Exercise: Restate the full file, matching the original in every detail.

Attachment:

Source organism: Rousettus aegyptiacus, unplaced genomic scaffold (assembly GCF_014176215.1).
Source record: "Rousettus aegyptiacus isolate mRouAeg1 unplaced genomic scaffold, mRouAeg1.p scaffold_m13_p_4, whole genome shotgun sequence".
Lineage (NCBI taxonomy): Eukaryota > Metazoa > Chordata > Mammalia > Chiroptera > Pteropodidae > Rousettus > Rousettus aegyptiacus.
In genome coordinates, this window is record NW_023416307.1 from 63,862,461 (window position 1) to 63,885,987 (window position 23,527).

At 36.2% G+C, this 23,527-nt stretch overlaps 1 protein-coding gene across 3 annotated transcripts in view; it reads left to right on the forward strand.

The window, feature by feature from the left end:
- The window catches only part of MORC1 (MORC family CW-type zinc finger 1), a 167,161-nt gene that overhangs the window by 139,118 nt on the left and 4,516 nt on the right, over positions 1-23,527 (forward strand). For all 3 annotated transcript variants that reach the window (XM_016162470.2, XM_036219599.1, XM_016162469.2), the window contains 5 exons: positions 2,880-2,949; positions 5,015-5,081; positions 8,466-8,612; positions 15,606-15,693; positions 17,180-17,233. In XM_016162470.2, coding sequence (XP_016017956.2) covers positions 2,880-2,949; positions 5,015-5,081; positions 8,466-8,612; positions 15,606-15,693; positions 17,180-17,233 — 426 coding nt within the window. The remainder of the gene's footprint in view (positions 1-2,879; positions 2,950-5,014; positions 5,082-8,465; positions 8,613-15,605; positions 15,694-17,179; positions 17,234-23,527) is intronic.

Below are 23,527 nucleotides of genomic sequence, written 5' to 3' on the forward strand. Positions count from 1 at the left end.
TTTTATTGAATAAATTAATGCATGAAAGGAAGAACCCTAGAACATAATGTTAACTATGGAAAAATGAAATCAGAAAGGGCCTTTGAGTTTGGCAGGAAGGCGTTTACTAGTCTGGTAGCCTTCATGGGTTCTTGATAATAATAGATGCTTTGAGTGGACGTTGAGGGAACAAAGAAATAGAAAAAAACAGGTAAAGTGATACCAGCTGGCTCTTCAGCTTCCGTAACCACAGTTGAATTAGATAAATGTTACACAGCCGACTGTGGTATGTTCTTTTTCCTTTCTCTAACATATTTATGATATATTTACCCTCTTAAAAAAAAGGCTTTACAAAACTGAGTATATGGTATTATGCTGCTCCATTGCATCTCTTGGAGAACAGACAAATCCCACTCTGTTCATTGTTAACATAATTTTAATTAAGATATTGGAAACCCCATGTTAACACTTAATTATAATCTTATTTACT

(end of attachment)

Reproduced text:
Source organism: Rousettus aegyptiacus, unplaced genomic scaffold (assembly GCF_014176215.1).
Source record: "Rousettus aegyptiacus isolate mRouAeg1 unplaced genomic scaffold, mRouAeg1.p scaffold_m13_p_4, whole genome shotgun sequence".
Lineage (NCBI taxonomy): Eukaryota > Metazoa > Chordata > Mammalia > Chiroptera > Pteropodidae > Rousettus > Rousettus aegyptiacus.
In genome coordinates, this window is record NW_023416307.1 from 63,862,461 (window position 1) to 63,885,987 (window position 23,527).

At 36.2% G+C, this 23,527-nt stretch overlaps 1 protein-coding gene across 3 annotated transcripts in view; it reads left to right on the forward strand.

The window, feature by feature from the left end:
- The window catches only part of MORC1 (MORC family CW-type zinc finger 1), a 167,161-nt gene that overhangs the window by 139,118 nt on the left and 4,516 nt on the right, over positions 1-23,527 (forward strand). For all 3 annotated transcript variants that reach the window (XM_016162470.2, XM_036219599.1, XM_016162469.2), the window contains 5 exons: positions 2,880-2,949; positions 5,015-5,081; positions 8,466-8,612; positions 15,606-15,693; positions 17,180-17,233. In XM_016162470.2, coding sequence (XP_016017956.2) covers positions 2,880-2,949; positions 5,015-5,081; positions 8,466-8,612; positions 15,606-15,693; positions 17,180-17,233 — 426 coding nt within the window. The remainder of the gene's footprint in view (positions 1-2,879; positions 2,950-5,014; positions 5,082-8,465; positions 8,613-15,605; positions 15,694-17,179; positions 17,234-23,527) is intronic.

Below are 23,527 nucleotides of genomic sequence, written 5' to 3' on the forward strand. Positions count from 1 at the left end.
TTTTATTGAATAAATTAATGCATGAAAGGAAGAACCCTAGAACATAATGTTAACTATGGAAAAATGAAATCAGAAAGGGCCTTTGAGTTTGGCAGGAAGGCGTTTACTAGTCTGGTAGCCTTCATGGGTTCTTGATAATAATAGATGCTTTGAGTGGACGTTGAGGGAACAAAGAAATAGAAAAAAACAGGTAAAGTGATACCAGCTGGCTCTTCAGCTTCCGTAACCACAGTTGAATTAGATAAATGTTACACAGCCGACTGTGGTATGTTCTTTTTCCTTTCTCTAACATATTTATGATATATTTACCCTCTTAAAAAAAAGGCTTTACAAAACTGAGTATATGGTATTATGCTGCTCCATTGCATCTCTTGGAGAACAGACAAATCCCACTCTGTTCATTGTTAACATAATTTTAATTAAGATATTGGAAACCCCATGTTAACACTTAATTATAATCTTATTTACT